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FDA Releases Draft Guidance Outlining Principles of Drug/Diagnostic Codevelopment

NEW YORK (GenomeWeb) – The US Food and Drug Administration today released a draft guidance on the principles of drug and diagnostic codevelopment as a practical framework for sponsors advancing a therapeutic alongside a companion test and for agency staff reviewing these products.

"Codevelopment of IVD companion diagnostics and therapeutic products is critical to the advancement of precision medicine," the agency stated in the draft guidance. "FDA seeks to facilitate innovations in precision medicine by providing sponsors with a set of principles that may be helpful for effective codevelopment and in fulfilling FDA's applicable regulatory requirements."

The ideal Rx/Dx codevelopment scenario for the FDA is when the need for a companion test is identified in the earliest phases of drug development and the two are advanced and launched on the market at the same time.

The FDA articulated this favored scenario when it finalized guidance on companion diagnostics two years ago. However, in the codevelopment and companion diagnostic guidances the FDA also recognized that contemporaneous evaluation of the drug and test may not always be possible, and allows for the test to come later when, for example, the drug is indicated for a life-threatening condition for which no other treatment exists.

The FDA typically considers companion diagnostics Class III, high-risk devices that require premarket approval. In the codevelopment guidance, however, the agency acknowledged there may be scenarios where a companion test is a Class II, moderate risk device that can come to market following 510(k) clearance or a de novo request.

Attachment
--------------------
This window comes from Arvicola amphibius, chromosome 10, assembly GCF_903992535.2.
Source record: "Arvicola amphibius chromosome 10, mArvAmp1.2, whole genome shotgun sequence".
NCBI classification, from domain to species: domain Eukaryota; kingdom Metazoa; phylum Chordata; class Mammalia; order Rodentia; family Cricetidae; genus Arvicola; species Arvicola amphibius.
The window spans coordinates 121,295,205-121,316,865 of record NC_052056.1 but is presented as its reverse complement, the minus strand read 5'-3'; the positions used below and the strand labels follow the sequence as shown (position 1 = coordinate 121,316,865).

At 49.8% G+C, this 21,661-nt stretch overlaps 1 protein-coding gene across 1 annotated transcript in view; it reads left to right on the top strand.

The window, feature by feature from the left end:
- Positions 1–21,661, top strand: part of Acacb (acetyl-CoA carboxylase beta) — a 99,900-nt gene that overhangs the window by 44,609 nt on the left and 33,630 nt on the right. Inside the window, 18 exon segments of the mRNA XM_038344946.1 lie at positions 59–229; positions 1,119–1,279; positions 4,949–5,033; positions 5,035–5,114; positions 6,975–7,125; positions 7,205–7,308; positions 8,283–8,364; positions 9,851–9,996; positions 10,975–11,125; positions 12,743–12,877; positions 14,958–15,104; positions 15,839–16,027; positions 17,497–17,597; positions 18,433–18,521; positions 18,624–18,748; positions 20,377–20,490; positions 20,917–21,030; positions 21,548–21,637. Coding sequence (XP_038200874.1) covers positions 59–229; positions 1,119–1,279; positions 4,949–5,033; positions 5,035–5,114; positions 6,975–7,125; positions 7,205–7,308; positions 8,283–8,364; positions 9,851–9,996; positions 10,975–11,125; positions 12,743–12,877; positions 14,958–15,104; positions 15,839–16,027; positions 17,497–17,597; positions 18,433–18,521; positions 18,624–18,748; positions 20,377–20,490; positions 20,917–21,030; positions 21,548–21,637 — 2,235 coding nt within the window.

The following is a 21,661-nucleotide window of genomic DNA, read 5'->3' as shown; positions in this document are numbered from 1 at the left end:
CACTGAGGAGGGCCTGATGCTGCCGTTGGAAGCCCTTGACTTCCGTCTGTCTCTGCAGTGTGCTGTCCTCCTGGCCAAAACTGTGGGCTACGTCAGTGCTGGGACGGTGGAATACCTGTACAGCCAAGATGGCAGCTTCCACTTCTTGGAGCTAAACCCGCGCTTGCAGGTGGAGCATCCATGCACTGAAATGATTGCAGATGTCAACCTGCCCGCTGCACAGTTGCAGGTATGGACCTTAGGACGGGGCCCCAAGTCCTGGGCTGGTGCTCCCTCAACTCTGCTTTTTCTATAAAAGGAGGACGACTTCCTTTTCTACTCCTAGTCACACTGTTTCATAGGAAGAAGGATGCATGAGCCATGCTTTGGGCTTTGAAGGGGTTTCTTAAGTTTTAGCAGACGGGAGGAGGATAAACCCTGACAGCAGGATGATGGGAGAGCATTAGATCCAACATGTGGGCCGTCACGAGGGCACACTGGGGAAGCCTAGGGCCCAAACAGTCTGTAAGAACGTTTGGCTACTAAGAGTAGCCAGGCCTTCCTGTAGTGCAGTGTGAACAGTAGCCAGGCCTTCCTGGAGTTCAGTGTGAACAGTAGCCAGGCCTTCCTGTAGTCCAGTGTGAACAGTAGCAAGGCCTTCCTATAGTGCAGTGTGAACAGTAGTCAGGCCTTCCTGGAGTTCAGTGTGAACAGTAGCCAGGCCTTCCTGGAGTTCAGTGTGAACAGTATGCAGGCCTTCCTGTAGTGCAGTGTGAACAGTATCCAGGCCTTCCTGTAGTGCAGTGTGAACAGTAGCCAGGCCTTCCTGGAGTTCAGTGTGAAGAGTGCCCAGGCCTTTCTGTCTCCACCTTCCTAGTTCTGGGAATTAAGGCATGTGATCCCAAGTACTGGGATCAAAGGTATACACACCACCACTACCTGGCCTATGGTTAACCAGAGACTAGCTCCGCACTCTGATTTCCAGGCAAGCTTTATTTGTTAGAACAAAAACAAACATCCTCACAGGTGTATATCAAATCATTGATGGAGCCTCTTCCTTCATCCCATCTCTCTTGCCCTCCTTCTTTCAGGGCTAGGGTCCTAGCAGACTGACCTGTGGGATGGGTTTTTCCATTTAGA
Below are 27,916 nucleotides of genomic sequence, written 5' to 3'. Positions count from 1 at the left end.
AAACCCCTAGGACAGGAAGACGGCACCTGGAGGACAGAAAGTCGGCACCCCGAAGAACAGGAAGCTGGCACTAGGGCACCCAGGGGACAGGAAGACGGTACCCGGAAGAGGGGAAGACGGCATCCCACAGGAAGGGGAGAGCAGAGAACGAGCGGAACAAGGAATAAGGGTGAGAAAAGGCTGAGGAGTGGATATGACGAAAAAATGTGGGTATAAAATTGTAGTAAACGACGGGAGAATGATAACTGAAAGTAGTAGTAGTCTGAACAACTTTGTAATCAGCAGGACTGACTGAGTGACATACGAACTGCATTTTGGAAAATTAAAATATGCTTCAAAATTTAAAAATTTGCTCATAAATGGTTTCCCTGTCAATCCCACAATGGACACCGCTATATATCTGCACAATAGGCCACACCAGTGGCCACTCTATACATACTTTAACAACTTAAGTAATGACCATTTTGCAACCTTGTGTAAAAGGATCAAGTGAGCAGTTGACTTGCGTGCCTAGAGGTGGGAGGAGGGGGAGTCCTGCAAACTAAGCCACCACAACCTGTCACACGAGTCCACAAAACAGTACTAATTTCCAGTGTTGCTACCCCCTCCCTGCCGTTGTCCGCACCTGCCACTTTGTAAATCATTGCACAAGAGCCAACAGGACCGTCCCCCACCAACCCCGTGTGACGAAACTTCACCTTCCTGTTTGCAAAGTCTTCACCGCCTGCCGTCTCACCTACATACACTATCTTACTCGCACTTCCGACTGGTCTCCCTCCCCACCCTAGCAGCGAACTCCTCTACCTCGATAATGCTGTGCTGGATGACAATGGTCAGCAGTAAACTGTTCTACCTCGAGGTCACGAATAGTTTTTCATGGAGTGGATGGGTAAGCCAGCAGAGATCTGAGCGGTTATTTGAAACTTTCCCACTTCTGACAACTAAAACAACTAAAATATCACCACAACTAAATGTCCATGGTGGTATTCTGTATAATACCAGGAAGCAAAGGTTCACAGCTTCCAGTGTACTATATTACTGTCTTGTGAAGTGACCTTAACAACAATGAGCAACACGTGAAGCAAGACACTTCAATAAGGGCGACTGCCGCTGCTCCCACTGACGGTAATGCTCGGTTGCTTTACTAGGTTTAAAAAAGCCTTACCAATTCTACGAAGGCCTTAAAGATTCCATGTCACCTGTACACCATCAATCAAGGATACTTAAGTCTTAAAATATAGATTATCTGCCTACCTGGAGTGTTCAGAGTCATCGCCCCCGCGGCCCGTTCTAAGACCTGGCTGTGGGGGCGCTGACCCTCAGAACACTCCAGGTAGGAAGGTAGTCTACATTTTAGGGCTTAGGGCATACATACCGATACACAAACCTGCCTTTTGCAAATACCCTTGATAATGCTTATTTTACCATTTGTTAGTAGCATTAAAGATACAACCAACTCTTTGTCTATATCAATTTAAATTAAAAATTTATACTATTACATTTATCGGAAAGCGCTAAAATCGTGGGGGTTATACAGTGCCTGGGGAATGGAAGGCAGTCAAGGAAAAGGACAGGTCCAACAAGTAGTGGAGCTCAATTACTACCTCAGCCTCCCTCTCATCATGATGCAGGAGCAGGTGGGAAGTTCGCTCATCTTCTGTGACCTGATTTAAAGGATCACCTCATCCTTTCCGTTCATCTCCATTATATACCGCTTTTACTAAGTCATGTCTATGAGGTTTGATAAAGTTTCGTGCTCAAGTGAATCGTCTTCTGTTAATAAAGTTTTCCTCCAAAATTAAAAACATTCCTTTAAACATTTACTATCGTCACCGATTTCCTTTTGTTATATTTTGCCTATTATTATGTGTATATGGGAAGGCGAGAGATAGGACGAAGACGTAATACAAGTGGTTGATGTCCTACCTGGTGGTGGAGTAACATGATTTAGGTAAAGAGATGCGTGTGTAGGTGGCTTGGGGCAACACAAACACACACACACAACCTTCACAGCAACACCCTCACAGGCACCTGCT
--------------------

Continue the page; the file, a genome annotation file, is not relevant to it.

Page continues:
The processes for advancing a drug and test are markedly different, but the guidance provides a chart for how sponsors can align these programs and at what points they should seek input from the agency. The agency recommended that sponsors have understanding of both therapeutic and diagnostic development and both parties should be present during meetings with FDA's drug and diagnostics divisions.

The FDA defines a companion diagnostic as a test that is necessary for the safe and effective use of a drug. As such, the agency recommended that the analytical performance of the CDx should be established before using it in clinical trials for the drug. When there is insufficient data on the risks that an investigational new drug poses to patients, the FDA may place the study on "clinical hold." The agency noted that uncertainty about the analytical validity of the companion diagnostic could trigger such a hold.

If the test being studied alongside a drug hasn't been previously approved by the agency for that specific intended use, the sponsors must apply for and receive an investigational device exemption. The FDA outlined in the draft guidance the types of information that should be included in an IDE application and the circumstances in which IVDs are exempt from this process. The document also discusses factors test makers should consider with regard to using training sample sets, the impact of test design changes, and IVD bridging studies.

The agency, for some time now, has been cautioning sponsors that physicians are increasingly pre-screening patients to determine their eligibility for biomarker-informed clinical trials, and that this practice may be problematic for Rx/Dx codevelopment. "Prescreening may result in a biased clinical trial population that does not represent the population that would be selected by the IVD companion diagnostic in real-world testing," the agency stated. "Thus, planning to enroll subjects into a trial based on confirmation of a local test is strongly discouraged."